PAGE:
I am also troubled by the sentence that troubles jonjon. There are two ways to read this. One would be based on the argument that the provisions of the IAEA Statute are not self-executing and are binding on states to the extent that they are incorporated into agreements with those states. According to this argument, Article XII.C is binding on a state that has a safeguards agreement with the IAEA only through paragraph 19 of INFCIRC/153. The two are not identical. Paragraph 19 says that the Board “may” take the actions in Article XII.C if it finds that the Agency cannot verify that nuclear material has not been diverted. Article XII.C says that the Board “shall” report non-compliance to the Security Council.

    This would be a change in position by the IAEA Secretariat. In particular, the Safeguards Glossary section 2.2 simply quotes the Statute: “In the event of non-compliance, pursuant to Article XII.C of [the Statute], the IAEA Director General shall report to the IAEA Board of Governors, which would call upon the recipient State or States to remedy forthwith any non-compliance which it finds to have occurred, and would inform all members and the Security Council and General Assembly of the United Nations.”

    The argument is also dubious in this case because Article XII.C of the Statute does not define the obligations on a state with a safeguards agreement. It defines obligations of IAEA inspectors, the Director General, and the Board of Governors. The Statute is binding on all of them.

    A more defensible interpretation of the Legal Adviser’s statement is simply that the Statute does not define a threshold for what defines non-compliance. Some failures to meet the requirements of a safeguards agreement fall below the threshold of when the Security Council should be informed. For example, sloppy record-keeping or delayed reporting by the state has not been considered non-compliance. The Statute itself offers no direct guidance on where the threshold should be set. While the Board has not defined that threshold, it has established several precedents in deciding that South Korea (2004) and Egypt (2005) fell below that threshold while Libya (2004) and Iran (2005) rose above it.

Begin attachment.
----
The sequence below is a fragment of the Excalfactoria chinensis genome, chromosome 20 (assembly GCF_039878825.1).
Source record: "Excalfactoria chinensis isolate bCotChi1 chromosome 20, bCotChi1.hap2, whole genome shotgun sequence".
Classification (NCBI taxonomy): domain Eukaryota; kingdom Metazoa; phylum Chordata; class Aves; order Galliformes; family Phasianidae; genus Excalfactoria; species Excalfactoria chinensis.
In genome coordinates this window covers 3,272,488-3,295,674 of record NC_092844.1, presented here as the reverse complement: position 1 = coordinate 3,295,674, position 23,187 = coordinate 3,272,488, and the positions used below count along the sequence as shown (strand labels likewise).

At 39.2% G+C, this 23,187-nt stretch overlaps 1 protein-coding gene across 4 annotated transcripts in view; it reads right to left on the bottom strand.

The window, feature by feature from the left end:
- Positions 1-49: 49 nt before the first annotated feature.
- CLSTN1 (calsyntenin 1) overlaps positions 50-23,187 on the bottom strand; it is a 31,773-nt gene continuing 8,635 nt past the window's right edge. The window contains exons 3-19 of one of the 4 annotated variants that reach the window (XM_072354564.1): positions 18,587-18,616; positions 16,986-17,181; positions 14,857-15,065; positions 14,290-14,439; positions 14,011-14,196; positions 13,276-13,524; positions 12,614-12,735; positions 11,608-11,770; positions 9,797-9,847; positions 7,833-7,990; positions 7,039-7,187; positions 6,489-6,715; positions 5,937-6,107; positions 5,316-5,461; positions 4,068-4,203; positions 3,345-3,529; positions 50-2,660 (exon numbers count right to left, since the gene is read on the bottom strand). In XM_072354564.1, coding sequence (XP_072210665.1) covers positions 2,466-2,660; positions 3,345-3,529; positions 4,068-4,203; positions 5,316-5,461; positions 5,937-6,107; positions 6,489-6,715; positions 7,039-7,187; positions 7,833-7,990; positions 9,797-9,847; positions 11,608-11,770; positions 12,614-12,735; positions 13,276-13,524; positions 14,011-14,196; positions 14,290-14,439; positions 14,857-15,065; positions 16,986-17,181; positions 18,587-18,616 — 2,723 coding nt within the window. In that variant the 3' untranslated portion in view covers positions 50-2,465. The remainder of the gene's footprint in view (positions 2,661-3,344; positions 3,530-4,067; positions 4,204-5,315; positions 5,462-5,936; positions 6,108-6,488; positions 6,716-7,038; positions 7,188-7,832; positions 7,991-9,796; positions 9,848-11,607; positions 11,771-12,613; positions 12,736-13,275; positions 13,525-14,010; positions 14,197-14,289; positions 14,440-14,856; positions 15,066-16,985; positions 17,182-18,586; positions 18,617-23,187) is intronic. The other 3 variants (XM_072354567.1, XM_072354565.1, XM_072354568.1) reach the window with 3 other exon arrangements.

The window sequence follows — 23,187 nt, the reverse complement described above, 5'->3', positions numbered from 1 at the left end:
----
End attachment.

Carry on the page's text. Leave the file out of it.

I am inclined to be charitable and interpret the Legal Adviser’s opinion to have the second meaning.

    The tacit acknowledgment of a threshold test would also explain what seem like weasel words “inconsistent with.” If the Board has the discretion to define “noncompliance,” the Secretariat should use a different term. However, this does seem inconsistent with the requirement that inspectors and the Director General report “non-compliance.” Previous Director General Blix reported Iraq, North Korea and Romania for non-compliance, while the current DG has avoided that term.

  5. kme

    If the lack of DIV will make future non-diversion impossible to verify, then this has major negative implications for both a FMCT and nuclear disarmament.

    You’ve already pointed out four countries that built similar reactors without DIV, and that’s just the tip of the iceberg. If non-diversion can’t ever be verified for those reactors, then a verifiable FMCT seems to be completely out of reach.